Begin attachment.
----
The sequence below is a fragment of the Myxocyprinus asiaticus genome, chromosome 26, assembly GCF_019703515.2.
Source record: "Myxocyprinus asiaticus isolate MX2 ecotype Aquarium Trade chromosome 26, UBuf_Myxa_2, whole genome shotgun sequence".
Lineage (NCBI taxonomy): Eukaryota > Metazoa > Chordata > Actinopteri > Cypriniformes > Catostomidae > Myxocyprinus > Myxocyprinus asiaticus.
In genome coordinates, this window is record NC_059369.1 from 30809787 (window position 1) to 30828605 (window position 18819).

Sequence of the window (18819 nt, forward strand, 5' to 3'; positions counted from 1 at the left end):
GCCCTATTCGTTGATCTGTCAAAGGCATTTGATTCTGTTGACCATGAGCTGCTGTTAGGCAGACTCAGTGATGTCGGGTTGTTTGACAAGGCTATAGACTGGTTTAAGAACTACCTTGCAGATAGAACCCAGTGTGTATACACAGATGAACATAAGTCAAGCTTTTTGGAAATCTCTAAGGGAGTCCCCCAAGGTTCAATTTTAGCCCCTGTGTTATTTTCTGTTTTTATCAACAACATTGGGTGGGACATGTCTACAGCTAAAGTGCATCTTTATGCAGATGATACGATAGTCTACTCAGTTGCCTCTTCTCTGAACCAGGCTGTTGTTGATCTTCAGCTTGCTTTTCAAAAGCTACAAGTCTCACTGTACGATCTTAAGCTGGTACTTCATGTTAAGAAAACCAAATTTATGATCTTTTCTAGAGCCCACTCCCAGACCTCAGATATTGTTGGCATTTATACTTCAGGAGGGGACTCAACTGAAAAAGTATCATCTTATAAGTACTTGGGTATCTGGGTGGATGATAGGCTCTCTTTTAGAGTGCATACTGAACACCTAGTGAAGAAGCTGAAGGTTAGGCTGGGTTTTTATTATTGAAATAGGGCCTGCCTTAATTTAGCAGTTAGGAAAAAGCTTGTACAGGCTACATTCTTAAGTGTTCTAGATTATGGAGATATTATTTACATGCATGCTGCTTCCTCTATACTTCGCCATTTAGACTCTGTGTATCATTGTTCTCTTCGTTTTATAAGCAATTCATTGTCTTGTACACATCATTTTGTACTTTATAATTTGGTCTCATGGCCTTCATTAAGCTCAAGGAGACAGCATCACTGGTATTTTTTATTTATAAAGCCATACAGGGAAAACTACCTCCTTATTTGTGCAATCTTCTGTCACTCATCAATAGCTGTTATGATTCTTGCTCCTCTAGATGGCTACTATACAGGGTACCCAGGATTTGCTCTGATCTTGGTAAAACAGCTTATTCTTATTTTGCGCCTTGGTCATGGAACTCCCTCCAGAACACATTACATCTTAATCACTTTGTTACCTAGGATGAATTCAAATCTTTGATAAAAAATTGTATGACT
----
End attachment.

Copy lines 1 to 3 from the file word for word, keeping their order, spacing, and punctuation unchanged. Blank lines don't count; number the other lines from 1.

The sequence below is a fragment of the Myxocyprinus asiaticus genome, chromosome 26, assembly GCF_019703515.2.
Source record: "Myxocyprinus asiaticus isolate MX2 ecotype Aquarium Trade chromosome 26, UBuf_Myxa_2, whole genome shotgun sequence".
Lineage (NCBI taxonomy): Eukaryota > Metazoa > Chordata > Actinopteri > Cypriniformes > Catostomidae > Myxocyprinus > Myxocyprinus asiaticus.